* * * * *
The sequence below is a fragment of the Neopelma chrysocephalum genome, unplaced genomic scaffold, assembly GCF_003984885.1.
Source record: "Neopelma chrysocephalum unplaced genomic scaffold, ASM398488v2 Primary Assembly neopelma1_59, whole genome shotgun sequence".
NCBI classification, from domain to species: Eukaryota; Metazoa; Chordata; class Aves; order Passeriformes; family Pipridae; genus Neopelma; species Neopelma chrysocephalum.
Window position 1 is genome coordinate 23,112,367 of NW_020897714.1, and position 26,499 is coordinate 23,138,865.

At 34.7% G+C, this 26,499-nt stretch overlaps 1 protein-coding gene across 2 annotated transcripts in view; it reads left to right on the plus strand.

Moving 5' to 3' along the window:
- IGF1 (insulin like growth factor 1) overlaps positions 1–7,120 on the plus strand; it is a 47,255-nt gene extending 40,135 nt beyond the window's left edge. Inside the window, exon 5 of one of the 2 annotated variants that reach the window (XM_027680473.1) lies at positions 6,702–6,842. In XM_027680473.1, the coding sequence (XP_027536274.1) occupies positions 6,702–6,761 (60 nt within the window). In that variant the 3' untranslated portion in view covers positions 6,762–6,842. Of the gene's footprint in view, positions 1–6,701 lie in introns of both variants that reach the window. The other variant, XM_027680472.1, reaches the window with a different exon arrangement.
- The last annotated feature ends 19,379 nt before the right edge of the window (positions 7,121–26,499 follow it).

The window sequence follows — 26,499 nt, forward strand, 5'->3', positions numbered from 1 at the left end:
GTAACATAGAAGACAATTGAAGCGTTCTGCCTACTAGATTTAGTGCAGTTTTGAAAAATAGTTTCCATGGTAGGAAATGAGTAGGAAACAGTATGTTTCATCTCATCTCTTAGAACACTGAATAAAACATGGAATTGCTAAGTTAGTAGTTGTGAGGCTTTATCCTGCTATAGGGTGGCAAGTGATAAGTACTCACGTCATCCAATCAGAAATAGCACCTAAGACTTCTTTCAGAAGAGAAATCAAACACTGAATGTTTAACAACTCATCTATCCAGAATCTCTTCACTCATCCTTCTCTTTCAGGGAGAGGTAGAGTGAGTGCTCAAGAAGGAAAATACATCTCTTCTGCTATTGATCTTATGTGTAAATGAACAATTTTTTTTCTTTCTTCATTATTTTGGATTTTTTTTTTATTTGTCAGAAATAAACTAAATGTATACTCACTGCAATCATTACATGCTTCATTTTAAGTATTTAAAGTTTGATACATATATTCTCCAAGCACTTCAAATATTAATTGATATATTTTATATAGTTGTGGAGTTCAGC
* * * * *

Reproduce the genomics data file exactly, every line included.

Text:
The sequence below is a fragment of the Neopelma chrysocephalum genome, unplaced genomic scaffold, assembly GCF_003984885.1.
Source record: "Neopelma chrysocephalum unplaced genomic scaffold, ASM398488v2 Primary Assembly neopelma1_59, whole genome shotgun sequence".
NCBI classification, from domain to species: Eukaryota; Metazoa; Chordata; class Aves; order Passeriformes; family Pipridae; genus Neopelma; species Neopelma chrysocephalum.
Window position 1 is genome coordinate 23,112,367 of NW_020897714.1, and position 26,499 is coordinate 23,138,865.

At 34.7% G+C, this 26,499-nt stretch overlaps 1 protein-coding gene across 2 annotated transcripts in view; it reads left to right on the plus strand.

Moving 5' to 3' along the window:
- IGF1 (insulin like growth factor 1) overlaps positions 1–7,120 on the plus strand; it is a 47,255-nt gene extending 40,135 nt beyond the window's left edge. Inside the window, exon 5 of one of the 2 annotated variants that reach the window (XM_027680473.1) lies at positions 6,702–6,842. In XM_027680473.1, the coding sequence (XP_027536274.1) occupies positions 6,702–6,761 (60 nt within the window). In that variant the 3' untranslated portion in view covers positions 6,762–6,842. Of the gene's footprint in view, positions 1–6,701 lie in introns of both variants that reach the window. The other variant, XM_027680472.1, reaches the window with a different exon arrangement.
- The last annotated feature ends 19,379 nt before the right edge of the window (positions 7,121–26,499 follow it).

The window sequence follows — 26,499 nt, forward strand, 5'->3', positions numbered from 1 at the left end:
GTAACATAGAAGACAATTGAAGCGTTCTGCCTACTAGATTTAGTGCAGTTTTGAAAAATAGTTTCCATGGTAGGAAATGAGTAGGAAACAGTATGTTTCATCTCATCTCTTAGAACACTGAATAAAACATGGAATTGCTAAGTTAGTAGTTGTGAGGCTTTATCCTGCTATAGGGTGGCAAGTGATAAGTACTCACGTCATCCAATCAGAAATAGCACCTAAGACTTCTTTCAGAAGAGAAATCAAACACTGAATGTTTAACAACTCATCTATCCAGAATCTCTTCACTCATCCTTCTCTTTCAGGGAGAGGTAGAGTGAGTGCTCAAGAAGGAAAATACATCTCTTCTGCTATTGATCTTATGTGTAAATGAACAATTTTTTTTCTTTCTTCATTATTTTGGATTTTTTTTTTATTTGTCAGAAATAAACTAAATGTATACTCACTGCAATCATTACATGCTTCATTTTAAGTATTTAAAGTTTGATACATATATTCTCCAAGCACTTCAAATATTAATTGATATATTTTATATAGTTGTGGAGTTCAGC